Is my baby getting enough breast milk?

 

Is my new baby getting enough breast milk?

Breastfeeding mothers want to know that their baby is getting enough milk. While experts agree that nature’s way is indeed the best for you and your baby, new parents worry because they cannot see how much milk baby is getting from the breast.*

The following are signs that your baby is getting enough during breastfeeding:

  • Breastfeeding at least every 3 hours for 15-20 minutes on at least one breast
  • Swallowing is heard throughout the feeding
  • 6-8 wet diapers/day with at least 2 bowel movements included
  • Baby is content and relaxed for at least 1-2 hourse after fedding (unluess “growth spurting” -see below)
  • Your baby is back to his or her birth weight by day 14

Using Breast Compression in the first 7-10 days helps to fully empty the breast while your baby is nursing.

See video for latch techniques with compression…

Remember: the empty breast gets totally refilled; the half-empty breast only gets half-refilled! Make it a habit to drink 6-8 ounces of liquid whenever you sit down to breastfeed during the day. Carry a filled water bottle with you when you go out!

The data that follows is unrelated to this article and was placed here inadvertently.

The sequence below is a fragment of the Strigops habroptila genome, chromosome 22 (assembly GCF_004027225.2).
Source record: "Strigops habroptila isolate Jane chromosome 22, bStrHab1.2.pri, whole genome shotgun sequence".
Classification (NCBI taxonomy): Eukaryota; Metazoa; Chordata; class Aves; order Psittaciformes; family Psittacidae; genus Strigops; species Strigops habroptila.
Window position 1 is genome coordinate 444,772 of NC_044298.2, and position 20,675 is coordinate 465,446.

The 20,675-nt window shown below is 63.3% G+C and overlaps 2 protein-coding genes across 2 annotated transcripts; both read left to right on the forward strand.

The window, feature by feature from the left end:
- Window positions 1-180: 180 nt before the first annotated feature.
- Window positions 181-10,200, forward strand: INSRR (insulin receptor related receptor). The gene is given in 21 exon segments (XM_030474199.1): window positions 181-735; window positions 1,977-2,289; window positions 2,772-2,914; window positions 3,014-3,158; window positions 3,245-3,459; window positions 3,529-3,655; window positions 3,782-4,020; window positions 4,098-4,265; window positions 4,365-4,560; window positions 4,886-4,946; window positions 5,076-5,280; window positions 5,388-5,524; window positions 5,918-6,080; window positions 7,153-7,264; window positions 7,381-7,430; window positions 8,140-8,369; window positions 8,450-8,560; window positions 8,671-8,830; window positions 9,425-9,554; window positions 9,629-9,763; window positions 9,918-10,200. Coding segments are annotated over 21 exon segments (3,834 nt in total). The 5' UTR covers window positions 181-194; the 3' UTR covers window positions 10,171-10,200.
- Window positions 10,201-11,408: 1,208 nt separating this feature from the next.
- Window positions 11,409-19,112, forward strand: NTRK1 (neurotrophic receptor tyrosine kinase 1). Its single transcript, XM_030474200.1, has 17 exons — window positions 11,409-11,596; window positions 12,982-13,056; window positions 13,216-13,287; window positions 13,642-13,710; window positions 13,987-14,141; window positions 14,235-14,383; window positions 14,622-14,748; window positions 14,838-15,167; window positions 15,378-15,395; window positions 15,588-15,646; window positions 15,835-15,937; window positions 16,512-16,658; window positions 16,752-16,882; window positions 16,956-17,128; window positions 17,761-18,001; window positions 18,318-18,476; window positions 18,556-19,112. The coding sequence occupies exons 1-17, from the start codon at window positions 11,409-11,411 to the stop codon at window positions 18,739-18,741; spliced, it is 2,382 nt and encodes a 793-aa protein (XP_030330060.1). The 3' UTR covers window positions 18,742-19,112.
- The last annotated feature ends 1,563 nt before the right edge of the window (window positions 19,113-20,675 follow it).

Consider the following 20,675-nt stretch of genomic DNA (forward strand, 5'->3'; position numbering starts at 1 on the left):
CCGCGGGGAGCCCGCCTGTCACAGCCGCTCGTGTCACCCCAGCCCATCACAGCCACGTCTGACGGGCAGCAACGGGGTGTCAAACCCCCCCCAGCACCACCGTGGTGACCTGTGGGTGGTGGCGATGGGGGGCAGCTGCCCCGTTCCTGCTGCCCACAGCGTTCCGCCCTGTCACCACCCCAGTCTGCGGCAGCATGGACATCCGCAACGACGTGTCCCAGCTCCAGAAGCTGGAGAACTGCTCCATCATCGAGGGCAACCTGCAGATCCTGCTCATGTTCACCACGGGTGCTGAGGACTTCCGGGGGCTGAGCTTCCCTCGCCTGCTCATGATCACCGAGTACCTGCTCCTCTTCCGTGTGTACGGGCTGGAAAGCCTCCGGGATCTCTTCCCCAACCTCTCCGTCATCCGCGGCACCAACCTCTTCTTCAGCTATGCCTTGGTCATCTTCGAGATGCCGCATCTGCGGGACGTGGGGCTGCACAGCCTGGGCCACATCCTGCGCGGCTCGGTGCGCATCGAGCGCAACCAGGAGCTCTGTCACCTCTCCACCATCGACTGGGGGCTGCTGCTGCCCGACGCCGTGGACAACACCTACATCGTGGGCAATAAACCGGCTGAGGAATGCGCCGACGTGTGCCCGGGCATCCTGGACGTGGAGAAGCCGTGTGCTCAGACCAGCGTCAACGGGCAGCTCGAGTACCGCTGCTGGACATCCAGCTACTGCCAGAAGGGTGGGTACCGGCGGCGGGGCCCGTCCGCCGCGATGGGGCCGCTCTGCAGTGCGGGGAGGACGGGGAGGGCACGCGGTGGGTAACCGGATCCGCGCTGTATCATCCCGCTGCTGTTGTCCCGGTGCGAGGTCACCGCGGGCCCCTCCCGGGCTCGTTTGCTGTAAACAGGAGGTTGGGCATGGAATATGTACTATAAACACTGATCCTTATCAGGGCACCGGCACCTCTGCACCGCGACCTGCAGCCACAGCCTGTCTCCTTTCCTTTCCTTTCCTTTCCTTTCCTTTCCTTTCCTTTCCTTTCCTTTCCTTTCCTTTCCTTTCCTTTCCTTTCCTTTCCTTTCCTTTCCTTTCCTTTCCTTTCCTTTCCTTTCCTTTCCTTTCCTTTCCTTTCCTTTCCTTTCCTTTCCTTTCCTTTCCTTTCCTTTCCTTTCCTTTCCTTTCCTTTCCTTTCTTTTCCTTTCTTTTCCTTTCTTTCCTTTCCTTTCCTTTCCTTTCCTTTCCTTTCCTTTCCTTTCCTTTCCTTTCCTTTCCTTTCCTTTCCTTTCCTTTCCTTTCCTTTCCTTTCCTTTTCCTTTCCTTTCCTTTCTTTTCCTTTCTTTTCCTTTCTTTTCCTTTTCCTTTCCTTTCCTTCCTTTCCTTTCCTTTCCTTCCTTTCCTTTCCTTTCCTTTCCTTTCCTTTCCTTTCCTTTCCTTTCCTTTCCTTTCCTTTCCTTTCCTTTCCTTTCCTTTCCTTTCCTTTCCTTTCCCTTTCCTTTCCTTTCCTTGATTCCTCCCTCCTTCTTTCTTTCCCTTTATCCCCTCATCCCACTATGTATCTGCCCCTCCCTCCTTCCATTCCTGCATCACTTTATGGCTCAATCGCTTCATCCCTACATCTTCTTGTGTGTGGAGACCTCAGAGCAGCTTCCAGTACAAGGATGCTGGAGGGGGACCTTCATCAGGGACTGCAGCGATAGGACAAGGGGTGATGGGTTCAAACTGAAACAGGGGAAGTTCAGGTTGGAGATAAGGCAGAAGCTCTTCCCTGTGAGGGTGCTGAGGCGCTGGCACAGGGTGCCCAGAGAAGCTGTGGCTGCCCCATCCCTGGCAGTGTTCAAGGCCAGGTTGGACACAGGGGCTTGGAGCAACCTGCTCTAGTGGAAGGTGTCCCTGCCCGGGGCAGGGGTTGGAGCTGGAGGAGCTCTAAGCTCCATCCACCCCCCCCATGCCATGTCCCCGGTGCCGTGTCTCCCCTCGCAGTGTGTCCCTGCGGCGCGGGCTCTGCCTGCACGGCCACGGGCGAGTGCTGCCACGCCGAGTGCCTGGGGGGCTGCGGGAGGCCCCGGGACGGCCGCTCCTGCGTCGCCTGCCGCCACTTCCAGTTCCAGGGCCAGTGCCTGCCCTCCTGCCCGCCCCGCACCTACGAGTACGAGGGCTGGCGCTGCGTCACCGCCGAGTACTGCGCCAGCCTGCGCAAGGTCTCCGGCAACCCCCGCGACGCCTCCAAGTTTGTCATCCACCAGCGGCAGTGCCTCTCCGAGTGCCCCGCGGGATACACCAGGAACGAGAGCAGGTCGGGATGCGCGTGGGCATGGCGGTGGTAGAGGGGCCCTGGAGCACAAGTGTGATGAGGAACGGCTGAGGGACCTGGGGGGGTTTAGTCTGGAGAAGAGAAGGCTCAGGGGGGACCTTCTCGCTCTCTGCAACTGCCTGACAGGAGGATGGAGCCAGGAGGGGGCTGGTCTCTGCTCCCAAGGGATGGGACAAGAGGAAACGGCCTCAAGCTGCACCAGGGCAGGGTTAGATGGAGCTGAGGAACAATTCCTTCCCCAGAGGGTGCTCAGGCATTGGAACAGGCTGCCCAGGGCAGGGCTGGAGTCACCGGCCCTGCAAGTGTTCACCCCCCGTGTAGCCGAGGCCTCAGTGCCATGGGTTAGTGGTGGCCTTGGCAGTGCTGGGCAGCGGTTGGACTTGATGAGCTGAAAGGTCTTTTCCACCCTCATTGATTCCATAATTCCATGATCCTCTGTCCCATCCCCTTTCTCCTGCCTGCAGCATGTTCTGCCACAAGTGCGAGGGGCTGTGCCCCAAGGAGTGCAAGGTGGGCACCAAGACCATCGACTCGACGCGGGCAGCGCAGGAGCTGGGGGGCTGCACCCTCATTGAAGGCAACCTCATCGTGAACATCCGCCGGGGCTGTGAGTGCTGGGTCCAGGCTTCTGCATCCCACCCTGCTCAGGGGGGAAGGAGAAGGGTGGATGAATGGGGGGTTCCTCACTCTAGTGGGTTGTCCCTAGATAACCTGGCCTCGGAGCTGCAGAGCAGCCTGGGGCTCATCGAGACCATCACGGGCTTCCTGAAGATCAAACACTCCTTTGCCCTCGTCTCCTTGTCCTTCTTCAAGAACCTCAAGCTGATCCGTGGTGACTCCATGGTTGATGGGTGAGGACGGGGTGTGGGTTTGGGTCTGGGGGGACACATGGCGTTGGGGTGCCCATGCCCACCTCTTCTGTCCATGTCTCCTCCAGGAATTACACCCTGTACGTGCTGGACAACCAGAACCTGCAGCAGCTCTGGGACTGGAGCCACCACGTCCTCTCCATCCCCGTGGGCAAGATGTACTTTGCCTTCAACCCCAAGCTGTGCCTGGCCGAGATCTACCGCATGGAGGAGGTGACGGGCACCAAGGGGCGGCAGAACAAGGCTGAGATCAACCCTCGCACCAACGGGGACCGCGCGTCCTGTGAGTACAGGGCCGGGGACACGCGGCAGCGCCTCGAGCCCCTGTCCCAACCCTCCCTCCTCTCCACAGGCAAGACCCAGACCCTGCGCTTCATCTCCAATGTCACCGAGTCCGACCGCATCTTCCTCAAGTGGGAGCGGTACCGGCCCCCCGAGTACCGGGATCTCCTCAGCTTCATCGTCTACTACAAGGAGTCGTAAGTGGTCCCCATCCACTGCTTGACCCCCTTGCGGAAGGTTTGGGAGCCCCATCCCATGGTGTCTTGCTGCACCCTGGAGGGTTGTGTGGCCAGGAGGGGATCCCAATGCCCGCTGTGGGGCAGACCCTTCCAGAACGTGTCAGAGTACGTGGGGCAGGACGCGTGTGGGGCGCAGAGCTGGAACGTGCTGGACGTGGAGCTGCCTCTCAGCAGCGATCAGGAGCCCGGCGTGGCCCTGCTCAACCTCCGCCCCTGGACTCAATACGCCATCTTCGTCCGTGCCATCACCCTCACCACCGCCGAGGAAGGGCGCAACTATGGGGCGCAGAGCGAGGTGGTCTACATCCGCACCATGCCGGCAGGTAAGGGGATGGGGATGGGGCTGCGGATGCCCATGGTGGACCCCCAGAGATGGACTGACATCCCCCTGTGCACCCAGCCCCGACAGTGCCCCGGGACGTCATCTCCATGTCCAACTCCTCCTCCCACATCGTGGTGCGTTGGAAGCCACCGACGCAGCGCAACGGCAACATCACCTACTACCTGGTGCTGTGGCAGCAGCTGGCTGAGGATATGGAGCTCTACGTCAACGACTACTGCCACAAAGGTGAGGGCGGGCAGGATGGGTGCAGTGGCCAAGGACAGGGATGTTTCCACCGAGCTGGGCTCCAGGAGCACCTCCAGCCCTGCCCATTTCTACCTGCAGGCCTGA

Babies experience many GROUTH SPURTS in the first 6 months… at 8-10 days, 3 weeks, 4-6 weeks, at 3 months, and 6 months. During a growth spurt, the baby acts unhappy with the breast and breastfeeds more frequently, sucks a little stronger and a little longer for 1-2 days. This will increase your milk supply within 24-48 hours. Keep offering your breasts when your baby requests and your milk supply will double! You can expect your baby to gain 1/2-1oz per day after your milk comes in.

Pumping is not a good way to find our how much milk a baby is getting during early breastfeeding. Mothers let-down during breastfeeding much more than during pumping. Why? Because babies are a lot cuter and more cuddly than a breast pump! Most mothers let-down a t least 2 times during a feeding which increases the amount that the bayb receives.

*The lactation consultant can do a ‘feeding weight transfer’ during breastfeeding to give you an indication of just how much breastmilk baby is getting.